small/home business owners, your advice is needed

I am thinking of starting up a business.

I mainly make buttons for rock bands to sell and I am thinking of expanding into novelties.

I have the idea, the website, the supplier, etc.

the advice I need is about tax type stuff.
What do I need to know?
How do I get a tax number? Do I collect taxes from people?

I have been putting all the money I have made into a savings account and not spending any of it. This way if I need to pay taxes on it, I am ok. I am also saving all my receipts for any purchases made for my business.

Please give me advice on stuff you think I need to know.

Thanks in advance!

Barbara Brabec has a couple of good books for beginning home businesspeople. Handmade Money is supposed to be good. Although she focuses on hand-craft businesses, this book is supposed to have a ton of good general information for home businsess people. I think she answers a lot of the tax stuff.

I’ve always found the Small Business Association SBA
to be very helpful in questions like yours.

You won’t be able to get a federal tax id# unless you have employees, but there are a myriad of tax issues (income, state sales, county sales) that either the SBA or your state & county Treasurers can answer. Look in the blue pages of your phone book for state/county Treasury numbers & just give them a call.

Ditto on the Brabec books for lots of small business issues & answers.

I third the Brabec books. The one I used is “Creative Cash” and it was hands down the best small-business book I read. She has a website which I believe is

For the basic tax info: Small-Time Operator by a gentleman whose name eludes me. Your library should have it though. It’s updated yearly so our library had around 10 copies. It might help to run to the library (before they put them all away!) and pick up some of the business tax forms so you can see what sort of info you’ll need to keep track of. (You’ll need a schedule C for sure, and one other that I forget.)

A great reason to become a legitimate business is that you get to write off a whole bunch of stuff as expenses, and if you buy stuff for resale, you don’t pay sales tax on it. (Or if you do, you can reclaim it at the end of the year.) A lot of suppliers sell to businesses only, so you’re sure to find some better deals than you might be paying now.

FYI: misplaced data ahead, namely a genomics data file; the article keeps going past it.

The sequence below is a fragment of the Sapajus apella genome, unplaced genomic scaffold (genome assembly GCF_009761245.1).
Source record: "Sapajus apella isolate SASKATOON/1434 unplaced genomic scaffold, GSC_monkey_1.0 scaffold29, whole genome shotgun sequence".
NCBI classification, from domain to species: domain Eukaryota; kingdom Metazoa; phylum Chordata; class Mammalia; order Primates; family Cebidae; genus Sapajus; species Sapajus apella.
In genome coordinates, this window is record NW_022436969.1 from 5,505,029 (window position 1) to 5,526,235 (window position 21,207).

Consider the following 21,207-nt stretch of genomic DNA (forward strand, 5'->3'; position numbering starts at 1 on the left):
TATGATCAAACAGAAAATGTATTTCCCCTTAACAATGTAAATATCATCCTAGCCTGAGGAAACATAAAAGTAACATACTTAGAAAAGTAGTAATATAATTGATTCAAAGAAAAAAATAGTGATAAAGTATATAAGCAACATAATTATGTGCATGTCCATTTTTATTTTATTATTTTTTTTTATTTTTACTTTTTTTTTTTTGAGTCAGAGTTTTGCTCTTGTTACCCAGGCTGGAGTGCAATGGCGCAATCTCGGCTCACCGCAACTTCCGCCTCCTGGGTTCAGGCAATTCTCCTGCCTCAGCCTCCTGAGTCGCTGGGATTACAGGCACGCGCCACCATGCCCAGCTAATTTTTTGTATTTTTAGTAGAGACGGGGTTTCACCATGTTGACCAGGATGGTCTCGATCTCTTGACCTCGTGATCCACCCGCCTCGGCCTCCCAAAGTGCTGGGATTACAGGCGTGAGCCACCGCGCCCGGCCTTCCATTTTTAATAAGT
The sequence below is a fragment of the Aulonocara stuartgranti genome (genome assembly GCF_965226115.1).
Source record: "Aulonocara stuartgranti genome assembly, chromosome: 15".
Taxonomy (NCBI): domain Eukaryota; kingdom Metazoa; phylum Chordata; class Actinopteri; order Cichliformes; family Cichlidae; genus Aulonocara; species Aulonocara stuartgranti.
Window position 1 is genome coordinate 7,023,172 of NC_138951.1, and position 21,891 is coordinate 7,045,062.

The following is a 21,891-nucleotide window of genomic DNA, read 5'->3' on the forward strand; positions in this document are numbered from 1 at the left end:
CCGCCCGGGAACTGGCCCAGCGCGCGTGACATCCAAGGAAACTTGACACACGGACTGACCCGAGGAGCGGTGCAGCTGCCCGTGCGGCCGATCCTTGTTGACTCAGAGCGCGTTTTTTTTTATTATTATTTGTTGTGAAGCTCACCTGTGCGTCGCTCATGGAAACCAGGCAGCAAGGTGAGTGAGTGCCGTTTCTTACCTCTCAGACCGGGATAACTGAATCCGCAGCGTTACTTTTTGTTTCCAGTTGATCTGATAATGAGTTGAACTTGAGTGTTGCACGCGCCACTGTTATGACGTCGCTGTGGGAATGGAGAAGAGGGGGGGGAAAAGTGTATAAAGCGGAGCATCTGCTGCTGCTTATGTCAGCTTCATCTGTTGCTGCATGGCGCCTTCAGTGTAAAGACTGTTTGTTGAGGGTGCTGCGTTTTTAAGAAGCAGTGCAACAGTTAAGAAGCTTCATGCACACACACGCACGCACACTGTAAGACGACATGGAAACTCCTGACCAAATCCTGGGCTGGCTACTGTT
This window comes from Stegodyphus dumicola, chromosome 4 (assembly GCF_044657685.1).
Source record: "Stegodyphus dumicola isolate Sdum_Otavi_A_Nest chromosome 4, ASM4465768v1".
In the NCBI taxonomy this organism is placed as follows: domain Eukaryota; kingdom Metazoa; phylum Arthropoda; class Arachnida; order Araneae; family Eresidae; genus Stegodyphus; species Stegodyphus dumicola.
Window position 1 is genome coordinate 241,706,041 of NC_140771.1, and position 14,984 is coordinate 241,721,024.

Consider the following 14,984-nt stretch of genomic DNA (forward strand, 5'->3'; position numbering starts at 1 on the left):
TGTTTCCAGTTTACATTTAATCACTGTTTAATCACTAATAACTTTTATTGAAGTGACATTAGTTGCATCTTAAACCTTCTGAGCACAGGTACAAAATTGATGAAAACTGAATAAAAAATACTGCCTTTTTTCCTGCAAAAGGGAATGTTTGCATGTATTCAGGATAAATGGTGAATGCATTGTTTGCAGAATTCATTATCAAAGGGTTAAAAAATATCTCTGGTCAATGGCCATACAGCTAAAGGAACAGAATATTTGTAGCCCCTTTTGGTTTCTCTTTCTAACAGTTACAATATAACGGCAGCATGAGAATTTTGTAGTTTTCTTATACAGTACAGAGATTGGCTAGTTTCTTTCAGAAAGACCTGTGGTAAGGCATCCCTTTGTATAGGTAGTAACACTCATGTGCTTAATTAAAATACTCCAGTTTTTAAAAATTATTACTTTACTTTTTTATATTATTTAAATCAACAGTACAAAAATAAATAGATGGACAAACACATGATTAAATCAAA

I second Small Time Operator by Bernard Kamoroff. Lots of good information on staring your business off on the right foot. Forget about the library, you’ll refer to it time and again, it should be on your bookshelf. Less than 15.00.

I’ve had several businesses and have had a federal taxpayer ID with and without employees.

You might need to check local zoning restrictions. And whether or not you’re required to have a license.

If you sell in Texas, you’ll need to setup a sales tax account with the Comptroller.

And don’t forget that you likely (I’m not in Tarrant County, so I don’t know for sure) need to file a business personal property rendition with the local property tax appraisal district.

It may well be worth it to find a CPA and get your books setup right from the start. If it’s a relatively simple business, you can do the bookkeeping and let the CPA check it all once a year when you file your annual tax returns. He can also advise you as to what interim tax forms you may need to file. And, if you have a relationship with a CPA, you can always call when you have a question. You can also get some guidance about what business form to take (sole proprietor, some form of corporation, etc).

If you’re going to be a sole proprietorship, at the least file a DBA with Tarrant County.

And you’ll want to consider insurance - a commercial insurance broker can tell you what’s involved.